Oxides

mineral bearing oxides

Mineral Bearing Oxides

Mineral bearing oxides, when spoken of, refer to a type of ore. In contrast to sulphides, oxides are composed of at least one oxygen atom and one other element in its chemical formula. 

Oxides are found at the surface in the upper layer of the earth. Minerals usually occur in lesser amounts in igneous and metamorphic rocks and also as preceding grains in sedimentary rocks. Minerals are found in this upper layer, although they are very small and the correct equipment is needed to mine them. These minerals are both hard, and soft. 

Unlike the minerals of the sulfide class, which exhibit ionic, covalent, and metallic bonding, oxide minerals generally display strong ionic bonding. They are relatively hard, dense, and refractory.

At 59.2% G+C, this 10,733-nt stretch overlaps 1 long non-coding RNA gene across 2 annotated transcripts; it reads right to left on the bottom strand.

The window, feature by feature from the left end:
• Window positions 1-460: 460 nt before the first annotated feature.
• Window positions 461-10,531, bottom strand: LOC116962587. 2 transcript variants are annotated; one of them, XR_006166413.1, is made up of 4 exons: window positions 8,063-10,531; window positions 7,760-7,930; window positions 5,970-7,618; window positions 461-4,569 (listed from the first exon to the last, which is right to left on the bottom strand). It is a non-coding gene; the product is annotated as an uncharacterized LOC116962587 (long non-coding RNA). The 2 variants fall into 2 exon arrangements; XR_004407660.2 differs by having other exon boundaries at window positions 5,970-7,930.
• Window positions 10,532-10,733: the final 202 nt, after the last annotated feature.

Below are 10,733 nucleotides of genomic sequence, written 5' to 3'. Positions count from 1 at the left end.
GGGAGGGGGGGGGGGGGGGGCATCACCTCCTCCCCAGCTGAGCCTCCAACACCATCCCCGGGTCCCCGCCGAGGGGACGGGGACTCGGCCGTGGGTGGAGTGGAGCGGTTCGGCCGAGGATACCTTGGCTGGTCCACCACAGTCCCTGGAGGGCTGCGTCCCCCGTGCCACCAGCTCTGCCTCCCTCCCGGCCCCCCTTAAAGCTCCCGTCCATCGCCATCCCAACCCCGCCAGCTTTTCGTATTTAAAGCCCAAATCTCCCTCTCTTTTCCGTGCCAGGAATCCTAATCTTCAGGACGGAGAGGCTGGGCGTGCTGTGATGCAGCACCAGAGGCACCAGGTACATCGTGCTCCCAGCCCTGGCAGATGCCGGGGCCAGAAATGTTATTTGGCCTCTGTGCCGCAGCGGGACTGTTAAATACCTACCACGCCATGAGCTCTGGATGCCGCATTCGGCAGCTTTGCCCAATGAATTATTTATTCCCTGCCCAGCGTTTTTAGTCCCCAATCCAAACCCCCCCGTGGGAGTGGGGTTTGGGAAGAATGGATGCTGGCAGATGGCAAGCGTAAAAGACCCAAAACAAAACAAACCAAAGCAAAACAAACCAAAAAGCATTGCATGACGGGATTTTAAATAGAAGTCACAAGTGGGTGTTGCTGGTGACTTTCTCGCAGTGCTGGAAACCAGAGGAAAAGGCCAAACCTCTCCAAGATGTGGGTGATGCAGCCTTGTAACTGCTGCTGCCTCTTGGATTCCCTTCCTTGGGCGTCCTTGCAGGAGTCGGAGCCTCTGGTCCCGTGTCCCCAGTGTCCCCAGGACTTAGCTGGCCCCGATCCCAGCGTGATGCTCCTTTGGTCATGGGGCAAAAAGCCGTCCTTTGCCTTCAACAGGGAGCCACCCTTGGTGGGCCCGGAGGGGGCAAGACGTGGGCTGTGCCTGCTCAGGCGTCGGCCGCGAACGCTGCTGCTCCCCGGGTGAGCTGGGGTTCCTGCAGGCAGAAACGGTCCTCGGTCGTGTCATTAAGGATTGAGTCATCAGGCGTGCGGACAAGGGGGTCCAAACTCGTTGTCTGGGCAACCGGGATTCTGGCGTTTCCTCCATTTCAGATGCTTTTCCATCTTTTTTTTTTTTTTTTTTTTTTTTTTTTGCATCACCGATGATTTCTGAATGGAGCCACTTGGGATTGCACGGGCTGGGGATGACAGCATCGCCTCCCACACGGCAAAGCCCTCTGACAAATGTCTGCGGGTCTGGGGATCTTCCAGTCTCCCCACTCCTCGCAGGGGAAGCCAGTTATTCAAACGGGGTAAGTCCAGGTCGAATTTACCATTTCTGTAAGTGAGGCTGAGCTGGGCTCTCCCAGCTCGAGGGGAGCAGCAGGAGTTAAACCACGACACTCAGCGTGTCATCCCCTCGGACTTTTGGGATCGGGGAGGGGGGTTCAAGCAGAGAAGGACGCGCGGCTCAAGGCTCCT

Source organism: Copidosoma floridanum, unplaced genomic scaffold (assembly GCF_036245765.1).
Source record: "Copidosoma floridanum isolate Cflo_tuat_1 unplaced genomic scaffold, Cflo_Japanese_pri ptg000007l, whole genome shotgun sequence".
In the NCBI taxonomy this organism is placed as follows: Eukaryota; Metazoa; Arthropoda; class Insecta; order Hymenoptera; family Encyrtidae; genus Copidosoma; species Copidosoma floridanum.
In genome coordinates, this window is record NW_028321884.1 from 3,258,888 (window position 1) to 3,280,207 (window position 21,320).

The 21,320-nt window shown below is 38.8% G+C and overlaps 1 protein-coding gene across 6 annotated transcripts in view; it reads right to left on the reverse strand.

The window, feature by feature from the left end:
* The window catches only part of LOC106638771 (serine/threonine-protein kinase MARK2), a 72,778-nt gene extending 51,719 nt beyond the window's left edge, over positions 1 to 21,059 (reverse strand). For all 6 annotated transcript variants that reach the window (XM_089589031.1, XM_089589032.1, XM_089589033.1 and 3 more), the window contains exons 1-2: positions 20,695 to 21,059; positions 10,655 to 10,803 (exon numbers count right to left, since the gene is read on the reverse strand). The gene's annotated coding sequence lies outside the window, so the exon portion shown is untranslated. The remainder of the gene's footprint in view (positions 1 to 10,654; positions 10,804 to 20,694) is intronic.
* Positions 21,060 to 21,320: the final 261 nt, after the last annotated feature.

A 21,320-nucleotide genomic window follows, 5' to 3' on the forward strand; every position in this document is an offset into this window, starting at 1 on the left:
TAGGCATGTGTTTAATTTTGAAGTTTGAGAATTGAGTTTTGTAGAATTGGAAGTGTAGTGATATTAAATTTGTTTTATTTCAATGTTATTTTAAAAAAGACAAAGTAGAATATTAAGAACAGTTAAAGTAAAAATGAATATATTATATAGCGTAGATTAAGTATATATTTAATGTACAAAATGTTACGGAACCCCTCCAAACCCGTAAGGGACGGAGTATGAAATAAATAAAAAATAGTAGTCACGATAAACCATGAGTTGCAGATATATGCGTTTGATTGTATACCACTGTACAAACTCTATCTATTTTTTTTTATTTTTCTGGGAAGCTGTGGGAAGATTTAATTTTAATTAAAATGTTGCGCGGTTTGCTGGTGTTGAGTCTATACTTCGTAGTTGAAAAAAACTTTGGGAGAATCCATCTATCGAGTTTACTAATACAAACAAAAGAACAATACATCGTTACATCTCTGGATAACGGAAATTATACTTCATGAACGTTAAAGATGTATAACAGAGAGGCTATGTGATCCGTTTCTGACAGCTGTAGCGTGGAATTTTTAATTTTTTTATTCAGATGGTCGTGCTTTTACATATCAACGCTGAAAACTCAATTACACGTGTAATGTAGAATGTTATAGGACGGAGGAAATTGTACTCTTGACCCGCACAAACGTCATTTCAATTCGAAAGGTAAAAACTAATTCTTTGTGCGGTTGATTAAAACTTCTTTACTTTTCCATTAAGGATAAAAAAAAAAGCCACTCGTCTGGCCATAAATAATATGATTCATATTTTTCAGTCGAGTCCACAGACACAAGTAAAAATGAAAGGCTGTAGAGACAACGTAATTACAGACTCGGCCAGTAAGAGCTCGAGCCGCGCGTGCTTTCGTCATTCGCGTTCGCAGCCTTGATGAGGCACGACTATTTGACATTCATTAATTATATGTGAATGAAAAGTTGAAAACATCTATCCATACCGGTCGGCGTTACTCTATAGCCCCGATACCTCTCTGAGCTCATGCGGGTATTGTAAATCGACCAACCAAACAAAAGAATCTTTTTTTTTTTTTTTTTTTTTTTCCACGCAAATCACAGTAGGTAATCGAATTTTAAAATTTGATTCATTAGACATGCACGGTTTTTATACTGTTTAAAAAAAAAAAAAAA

The monetary value of several oxides is fairly high, including the main ores of iron (hematite and magnetite), chromium (chromite), manganese (pyrolusite, as well as the hydroxides, manganite and romanechite), tin (cassiterite), and uranium (uraninite)

Fun fact: Mars gets its red colour from the iron oxide in its soil, which has the same consistency of talcum powder.